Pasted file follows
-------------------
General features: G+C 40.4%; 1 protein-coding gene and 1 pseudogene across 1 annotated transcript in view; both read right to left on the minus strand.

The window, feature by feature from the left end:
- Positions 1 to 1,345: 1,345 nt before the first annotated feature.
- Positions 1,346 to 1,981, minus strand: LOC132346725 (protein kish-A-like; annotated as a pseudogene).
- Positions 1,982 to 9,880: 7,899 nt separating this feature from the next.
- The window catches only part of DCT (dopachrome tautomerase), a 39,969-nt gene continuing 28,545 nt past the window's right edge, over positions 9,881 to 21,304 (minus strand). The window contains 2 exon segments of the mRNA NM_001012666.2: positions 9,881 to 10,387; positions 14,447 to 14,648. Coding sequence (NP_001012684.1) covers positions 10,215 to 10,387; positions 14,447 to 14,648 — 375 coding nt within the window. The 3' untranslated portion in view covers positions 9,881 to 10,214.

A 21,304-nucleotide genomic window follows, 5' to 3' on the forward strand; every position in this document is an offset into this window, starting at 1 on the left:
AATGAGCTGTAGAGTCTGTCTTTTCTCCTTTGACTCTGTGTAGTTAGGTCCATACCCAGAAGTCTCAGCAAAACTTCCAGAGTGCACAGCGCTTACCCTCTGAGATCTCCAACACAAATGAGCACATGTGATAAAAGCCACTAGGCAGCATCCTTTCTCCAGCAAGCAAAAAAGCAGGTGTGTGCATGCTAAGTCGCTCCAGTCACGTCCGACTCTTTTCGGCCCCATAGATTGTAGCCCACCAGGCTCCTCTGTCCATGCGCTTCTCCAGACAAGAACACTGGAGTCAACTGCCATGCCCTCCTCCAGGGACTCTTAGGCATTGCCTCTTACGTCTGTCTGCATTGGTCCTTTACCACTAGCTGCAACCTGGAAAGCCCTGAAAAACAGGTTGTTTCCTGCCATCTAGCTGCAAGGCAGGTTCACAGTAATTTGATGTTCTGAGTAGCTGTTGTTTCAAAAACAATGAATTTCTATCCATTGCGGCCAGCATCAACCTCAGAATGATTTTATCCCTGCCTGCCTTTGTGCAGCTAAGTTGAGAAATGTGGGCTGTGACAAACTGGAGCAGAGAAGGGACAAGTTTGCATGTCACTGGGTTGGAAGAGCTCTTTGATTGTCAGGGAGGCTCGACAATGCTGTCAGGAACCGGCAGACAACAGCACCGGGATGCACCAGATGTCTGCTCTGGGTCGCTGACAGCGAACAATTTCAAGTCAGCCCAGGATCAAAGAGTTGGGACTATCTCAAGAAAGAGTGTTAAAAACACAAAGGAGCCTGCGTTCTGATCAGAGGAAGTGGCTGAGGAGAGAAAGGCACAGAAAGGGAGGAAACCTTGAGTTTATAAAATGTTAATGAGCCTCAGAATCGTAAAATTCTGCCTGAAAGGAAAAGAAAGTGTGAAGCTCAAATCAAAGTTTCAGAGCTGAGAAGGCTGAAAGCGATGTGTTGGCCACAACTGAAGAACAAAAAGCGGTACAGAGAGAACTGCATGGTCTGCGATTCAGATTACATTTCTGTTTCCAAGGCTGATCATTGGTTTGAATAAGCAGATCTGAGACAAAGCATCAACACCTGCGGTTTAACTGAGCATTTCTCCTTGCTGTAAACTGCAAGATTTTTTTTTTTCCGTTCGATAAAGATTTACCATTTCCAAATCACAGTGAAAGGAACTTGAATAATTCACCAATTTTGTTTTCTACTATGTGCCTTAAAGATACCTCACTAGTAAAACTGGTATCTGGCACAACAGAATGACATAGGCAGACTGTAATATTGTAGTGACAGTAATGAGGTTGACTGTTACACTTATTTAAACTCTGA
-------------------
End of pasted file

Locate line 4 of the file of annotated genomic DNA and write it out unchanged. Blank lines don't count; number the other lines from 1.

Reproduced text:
- Positions 1,346 to 1,981, minus strand: LOC132346725 (protein kish-A-like; annotated as a pseudogene).